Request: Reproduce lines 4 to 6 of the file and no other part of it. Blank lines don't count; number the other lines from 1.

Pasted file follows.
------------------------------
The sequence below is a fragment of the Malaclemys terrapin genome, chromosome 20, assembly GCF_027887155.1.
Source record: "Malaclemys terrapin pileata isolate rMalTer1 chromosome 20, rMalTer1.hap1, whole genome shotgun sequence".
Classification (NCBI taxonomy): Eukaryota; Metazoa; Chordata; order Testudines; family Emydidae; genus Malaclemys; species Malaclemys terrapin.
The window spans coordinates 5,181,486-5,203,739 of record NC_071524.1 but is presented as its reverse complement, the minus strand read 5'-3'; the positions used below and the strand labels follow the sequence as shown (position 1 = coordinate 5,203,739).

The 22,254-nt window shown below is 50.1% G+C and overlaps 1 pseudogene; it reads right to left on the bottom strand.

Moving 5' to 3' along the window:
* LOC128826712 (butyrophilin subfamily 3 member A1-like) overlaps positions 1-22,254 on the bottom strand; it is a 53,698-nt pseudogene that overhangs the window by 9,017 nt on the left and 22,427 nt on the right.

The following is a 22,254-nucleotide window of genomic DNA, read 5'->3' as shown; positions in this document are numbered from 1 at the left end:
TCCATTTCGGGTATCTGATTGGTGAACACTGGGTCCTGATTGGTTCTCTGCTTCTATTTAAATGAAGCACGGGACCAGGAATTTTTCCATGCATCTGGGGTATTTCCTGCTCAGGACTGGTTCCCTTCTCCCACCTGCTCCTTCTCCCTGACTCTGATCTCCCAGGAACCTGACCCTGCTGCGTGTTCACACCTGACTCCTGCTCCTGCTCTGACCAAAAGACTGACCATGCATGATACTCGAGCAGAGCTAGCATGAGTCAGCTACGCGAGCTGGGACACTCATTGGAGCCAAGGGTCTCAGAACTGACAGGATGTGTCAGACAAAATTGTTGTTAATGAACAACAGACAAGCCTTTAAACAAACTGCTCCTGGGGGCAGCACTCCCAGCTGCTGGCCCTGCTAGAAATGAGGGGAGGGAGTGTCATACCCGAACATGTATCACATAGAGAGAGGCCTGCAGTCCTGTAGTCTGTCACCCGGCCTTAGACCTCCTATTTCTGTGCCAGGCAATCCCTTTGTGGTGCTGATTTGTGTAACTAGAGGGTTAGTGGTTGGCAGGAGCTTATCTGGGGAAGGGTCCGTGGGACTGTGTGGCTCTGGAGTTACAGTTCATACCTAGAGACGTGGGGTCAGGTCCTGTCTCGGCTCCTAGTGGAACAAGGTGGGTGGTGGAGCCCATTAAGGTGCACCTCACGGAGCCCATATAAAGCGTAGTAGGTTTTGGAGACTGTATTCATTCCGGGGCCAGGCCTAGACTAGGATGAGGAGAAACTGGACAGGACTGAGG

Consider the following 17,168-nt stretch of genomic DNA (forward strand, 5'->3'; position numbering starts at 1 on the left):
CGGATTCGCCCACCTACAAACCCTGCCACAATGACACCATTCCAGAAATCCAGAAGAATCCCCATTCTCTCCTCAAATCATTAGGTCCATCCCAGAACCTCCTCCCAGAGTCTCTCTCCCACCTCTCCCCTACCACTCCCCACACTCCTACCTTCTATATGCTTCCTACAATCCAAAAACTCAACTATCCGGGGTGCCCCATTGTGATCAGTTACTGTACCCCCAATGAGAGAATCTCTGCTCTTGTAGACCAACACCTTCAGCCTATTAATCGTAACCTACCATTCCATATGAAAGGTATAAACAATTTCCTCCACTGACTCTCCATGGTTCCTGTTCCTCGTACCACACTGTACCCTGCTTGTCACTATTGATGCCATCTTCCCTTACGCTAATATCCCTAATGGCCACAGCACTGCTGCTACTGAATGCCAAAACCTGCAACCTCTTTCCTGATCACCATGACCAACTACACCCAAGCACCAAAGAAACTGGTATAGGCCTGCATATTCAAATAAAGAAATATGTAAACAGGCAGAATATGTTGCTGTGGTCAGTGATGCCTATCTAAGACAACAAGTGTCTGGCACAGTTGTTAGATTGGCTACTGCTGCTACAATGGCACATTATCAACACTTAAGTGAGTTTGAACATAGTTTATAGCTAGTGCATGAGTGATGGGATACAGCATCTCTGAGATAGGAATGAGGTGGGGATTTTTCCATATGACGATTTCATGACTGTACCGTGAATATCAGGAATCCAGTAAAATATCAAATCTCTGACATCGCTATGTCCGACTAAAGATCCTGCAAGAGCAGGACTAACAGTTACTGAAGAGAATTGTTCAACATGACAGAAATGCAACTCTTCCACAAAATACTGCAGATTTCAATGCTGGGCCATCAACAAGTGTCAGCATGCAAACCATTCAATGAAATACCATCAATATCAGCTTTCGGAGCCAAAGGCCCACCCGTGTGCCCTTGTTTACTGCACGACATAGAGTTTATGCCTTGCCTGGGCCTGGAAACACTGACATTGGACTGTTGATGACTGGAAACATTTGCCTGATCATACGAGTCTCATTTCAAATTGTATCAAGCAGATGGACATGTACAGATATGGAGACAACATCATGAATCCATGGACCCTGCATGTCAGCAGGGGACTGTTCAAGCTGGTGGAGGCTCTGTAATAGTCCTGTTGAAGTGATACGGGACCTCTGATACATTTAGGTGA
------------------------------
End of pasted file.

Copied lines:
The window spans coordinates 5,181,486-5,203,739 of record NC_071524.1 but is presented as its reverse complement, the minus strand read 5'-3'; the positions used below and the strand labels follow the sequence as shown (position 1 = coordinate 5,203,739).

The 22,254-nt window shown below is 50.1% G+C and overlaps 1 pseudogene; it reads right to left on the bottom strand.

Moving 5' to 3' along the window: